In about the time it takes to count in a punk rock song, she had a group, Forum. They played one gig and were promised a record deal by MCA. When this fell through, Elektra Records signed her to a solo contract. She even recorded an album, I’d Start A Revolution If I Could Get Up In The Morning, parts of which were produced by Mark Ronson, who would go on to work with Amy Winehouse. Despite this pedigree, the album remains unreleased.
“Signing a solo deal was a young and dumb move,” says Aimee. “I call it my experimental years. What they did in terms of the production behind me on that album was all over the map, but the vocals and the melodies were all punk. I have always been a punk.”
So too has Kevin Bivona. Today the guitarist and co-songwriter with The Interrupters, in 2009 Kevin was a studio technician and a jobbing musician with an act called the Telacasters. He also humped gear for other groups. A face on the scene, he could be found at shows such as Bad Religion at the Hollywood Palladium and, crucially for our story, the Coventry ska band The Specials at the Key Club. He met the woman who would become Aimee Interrupter while on tour and the pair discussed writing songs for what was still her solo career. The only trouble was, Aimee was tiring of flying her flag alone. The pair began writing, but in effect they were sowing seeds. Within two years, The Interrupters were born.
In plotting this course, Kevin Bivona believes there is a parallel to bands such as Green Day – who The Interrupters supported on three continents on that group’s Revolution Radio tour of 2017 – and The Offspring, both of whom, it is crucial to remember, formed at a time when there was no precedent of American punk rock bands becoming successful. “As musicians we want to be able to play music for our living,” he says. “But starting a ska-punk band in 2011, this really wasn’t us thinking, ‘Wow, this is gonna be the one that puts us over the top!’ We weren’t thinking five years into the future. We weren’t thinking three records into the future.”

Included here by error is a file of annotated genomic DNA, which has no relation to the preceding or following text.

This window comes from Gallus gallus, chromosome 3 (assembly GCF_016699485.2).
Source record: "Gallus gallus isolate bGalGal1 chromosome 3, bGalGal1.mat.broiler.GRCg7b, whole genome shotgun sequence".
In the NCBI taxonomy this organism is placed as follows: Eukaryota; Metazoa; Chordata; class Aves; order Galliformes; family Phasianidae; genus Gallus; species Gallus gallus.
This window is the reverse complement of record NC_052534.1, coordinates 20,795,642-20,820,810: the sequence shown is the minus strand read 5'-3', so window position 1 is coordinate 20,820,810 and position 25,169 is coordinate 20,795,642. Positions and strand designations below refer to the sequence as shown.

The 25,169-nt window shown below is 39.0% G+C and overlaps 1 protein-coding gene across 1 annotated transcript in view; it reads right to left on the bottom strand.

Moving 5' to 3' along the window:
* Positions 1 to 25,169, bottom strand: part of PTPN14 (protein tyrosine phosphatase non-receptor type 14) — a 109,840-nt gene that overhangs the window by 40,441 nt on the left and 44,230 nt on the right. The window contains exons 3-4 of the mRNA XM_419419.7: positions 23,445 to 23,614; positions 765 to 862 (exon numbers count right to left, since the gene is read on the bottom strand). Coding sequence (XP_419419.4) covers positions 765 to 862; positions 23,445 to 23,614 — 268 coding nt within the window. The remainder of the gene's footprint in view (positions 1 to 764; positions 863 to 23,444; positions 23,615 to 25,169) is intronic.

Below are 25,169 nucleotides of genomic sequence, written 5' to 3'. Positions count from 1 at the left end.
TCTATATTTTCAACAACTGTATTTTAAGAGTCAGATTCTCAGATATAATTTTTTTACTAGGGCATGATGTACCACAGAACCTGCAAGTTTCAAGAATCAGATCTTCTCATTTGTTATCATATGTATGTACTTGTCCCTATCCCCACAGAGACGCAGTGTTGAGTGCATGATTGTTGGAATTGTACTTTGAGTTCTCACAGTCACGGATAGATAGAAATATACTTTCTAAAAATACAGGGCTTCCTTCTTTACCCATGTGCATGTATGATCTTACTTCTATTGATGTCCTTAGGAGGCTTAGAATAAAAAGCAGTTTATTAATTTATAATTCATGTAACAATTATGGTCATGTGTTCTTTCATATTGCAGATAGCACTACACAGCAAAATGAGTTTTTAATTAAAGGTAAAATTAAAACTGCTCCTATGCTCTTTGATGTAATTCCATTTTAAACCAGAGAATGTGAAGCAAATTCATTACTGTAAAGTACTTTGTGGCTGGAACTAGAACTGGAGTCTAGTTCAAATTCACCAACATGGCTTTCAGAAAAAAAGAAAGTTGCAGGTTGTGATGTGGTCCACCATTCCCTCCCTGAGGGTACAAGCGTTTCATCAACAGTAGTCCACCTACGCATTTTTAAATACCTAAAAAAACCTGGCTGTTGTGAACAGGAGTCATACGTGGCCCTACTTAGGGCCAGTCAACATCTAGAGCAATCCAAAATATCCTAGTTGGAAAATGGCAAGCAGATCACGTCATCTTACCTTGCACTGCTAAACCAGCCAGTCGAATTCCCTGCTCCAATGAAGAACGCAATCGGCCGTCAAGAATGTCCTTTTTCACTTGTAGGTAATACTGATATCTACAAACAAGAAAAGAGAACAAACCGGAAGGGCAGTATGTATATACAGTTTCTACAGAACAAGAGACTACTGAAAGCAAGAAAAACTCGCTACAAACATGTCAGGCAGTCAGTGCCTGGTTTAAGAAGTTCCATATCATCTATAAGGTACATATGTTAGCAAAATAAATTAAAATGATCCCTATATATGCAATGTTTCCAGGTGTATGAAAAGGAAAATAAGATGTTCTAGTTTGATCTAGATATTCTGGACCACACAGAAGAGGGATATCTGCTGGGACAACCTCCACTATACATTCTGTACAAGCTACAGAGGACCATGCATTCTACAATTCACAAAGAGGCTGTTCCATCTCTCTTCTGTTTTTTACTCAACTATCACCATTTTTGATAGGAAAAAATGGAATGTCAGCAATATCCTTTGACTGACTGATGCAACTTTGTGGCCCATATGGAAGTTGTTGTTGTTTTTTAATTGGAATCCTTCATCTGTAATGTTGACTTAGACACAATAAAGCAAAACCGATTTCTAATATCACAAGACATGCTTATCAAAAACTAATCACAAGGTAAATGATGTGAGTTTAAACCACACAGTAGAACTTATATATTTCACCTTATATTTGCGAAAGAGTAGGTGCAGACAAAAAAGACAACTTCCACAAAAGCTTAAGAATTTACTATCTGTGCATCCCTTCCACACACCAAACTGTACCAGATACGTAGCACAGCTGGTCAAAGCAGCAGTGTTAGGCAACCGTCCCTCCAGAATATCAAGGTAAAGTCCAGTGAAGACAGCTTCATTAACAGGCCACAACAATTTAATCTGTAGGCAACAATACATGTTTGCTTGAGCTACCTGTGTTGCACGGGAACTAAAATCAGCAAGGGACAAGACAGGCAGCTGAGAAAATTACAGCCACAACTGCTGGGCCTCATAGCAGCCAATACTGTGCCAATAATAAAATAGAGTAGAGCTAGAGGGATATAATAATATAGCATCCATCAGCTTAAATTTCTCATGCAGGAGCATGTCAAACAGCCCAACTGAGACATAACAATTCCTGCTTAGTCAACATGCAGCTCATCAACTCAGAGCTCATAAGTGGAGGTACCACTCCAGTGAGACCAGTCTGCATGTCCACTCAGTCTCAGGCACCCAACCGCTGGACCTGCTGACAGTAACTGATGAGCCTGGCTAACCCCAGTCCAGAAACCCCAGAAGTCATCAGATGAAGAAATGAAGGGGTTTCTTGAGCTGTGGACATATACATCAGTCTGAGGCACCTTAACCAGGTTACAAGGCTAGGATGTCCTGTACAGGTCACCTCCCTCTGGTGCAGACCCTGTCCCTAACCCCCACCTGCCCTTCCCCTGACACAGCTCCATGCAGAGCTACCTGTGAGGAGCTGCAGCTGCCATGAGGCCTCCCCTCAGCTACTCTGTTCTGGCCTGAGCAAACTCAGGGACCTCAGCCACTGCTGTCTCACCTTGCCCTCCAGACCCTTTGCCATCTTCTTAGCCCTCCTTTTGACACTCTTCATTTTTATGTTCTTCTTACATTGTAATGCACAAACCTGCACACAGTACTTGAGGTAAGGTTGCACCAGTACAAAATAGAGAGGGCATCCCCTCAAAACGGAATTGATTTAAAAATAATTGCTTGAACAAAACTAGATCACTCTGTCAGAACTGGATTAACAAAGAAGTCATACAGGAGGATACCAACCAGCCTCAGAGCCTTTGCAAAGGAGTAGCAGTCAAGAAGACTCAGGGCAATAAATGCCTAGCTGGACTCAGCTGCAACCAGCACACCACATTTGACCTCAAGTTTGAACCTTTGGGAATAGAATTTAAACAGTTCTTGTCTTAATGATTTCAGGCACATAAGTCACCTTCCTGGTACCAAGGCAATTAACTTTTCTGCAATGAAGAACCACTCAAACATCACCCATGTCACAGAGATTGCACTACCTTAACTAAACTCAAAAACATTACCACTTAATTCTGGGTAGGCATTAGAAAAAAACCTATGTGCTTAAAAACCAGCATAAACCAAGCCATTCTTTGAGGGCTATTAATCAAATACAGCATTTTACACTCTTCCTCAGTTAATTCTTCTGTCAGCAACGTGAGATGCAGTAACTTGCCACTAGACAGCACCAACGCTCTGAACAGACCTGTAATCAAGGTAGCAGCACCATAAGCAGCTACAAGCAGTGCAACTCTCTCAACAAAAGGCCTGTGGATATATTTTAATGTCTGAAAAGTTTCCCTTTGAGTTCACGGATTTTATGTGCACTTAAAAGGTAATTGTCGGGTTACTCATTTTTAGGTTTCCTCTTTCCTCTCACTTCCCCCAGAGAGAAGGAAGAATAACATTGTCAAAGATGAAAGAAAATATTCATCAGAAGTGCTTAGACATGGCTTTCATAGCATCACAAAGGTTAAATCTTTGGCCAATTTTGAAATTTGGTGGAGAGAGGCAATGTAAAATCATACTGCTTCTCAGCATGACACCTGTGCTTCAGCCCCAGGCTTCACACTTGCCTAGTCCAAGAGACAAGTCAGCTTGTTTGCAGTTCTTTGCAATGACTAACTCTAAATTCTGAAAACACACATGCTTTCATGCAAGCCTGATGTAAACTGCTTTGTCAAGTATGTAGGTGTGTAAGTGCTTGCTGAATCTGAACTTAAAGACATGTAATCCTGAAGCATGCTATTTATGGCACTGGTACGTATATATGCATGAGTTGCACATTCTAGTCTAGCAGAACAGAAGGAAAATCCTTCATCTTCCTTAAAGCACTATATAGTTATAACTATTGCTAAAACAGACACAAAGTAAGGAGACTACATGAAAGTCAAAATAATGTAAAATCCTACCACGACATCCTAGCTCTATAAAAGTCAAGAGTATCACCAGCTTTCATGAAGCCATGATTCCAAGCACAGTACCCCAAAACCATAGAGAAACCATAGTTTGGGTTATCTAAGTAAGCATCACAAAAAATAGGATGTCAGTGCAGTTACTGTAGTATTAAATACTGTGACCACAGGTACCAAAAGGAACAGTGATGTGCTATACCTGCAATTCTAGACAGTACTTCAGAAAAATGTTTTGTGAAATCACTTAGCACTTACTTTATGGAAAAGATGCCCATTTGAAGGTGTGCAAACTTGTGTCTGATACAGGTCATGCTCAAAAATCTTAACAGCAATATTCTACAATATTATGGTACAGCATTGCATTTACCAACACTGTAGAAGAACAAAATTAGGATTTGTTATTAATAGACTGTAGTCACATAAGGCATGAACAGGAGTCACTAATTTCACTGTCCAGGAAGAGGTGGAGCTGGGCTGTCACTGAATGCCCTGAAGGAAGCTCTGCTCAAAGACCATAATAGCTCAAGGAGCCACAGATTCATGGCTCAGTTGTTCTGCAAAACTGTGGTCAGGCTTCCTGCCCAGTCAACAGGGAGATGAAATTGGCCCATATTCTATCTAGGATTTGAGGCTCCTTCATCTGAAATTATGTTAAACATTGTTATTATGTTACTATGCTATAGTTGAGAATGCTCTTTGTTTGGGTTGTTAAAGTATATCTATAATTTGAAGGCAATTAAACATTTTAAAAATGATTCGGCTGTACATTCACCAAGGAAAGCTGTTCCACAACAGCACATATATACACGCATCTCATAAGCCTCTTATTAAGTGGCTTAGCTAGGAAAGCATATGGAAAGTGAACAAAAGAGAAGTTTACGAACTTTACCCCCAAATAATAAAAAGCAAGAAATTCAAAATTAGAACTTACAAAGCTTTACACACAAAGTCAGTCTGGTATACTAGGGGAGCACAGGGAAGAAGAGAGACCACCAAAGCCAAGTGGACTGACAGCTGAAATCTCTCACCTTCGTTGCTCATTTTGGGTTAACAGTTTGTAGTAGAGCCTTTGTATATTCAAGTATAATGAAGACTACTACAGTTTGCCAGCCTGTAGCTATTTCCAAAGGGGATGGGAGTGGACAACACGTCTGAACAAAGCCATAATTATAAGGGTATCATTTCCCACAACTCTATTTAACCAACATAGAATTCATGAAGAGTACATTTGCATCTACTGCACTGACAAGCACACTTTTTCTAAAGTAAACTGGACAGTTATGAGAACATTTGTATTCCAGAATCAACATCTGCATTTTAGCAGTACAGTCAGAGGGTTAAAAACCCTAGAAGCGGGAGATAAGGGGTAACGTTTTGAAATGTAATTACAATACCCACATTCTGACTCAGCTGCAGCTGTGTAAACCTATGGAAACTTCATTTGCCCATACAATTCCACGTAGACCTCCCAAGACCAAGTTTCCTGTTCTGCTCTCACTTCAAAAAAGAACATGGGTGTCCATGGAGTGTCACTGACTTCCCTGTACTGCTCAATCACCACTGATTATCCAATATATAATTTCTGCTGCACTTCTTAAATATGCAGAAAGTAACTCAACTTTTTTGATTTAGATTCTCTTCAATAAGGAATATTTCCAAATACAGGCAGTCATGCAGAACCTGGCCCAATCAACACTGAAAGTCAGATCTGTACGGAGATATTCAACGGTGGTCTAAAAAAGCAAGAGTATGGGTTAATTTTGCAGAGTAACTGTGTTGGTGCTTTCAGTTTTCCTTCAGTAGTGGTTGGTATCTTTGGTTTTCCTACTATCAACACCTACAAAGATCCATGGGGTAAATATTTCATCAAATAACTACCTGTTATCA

But with immediate effect, wheels were in motion. Even before The Interrupters had decided upon their name, Rancid’s Tim Armstrong had heard some of the material Aimee and Kevin were working on. He himself had once played guitar in the pivotal ska-punk band Operation Ivy. And in a similar act of faith and endorsement, as a member of Rancid he had once been promised a record deal by Brett Gurewitz at Epitaph, before the label owner had heard a single note of music. “He is our scene’s Bob Dylan,” Brett insists today.
More than a generation on, Tim is the co-owner of Hellcat Records, part of the Epitaph empire and the label to which The Interrupters would duly sign. But even at the earliest opportunity he expressed a desire to get involved, in what he initially imagined would be a songwriting capacity. When the band was born, however, he became their producer and Fight The Good Fight is now the third Interrupters record he has overseen. It might also be the best album of its kind since Rancid released their Indestructible LP 15 years ago.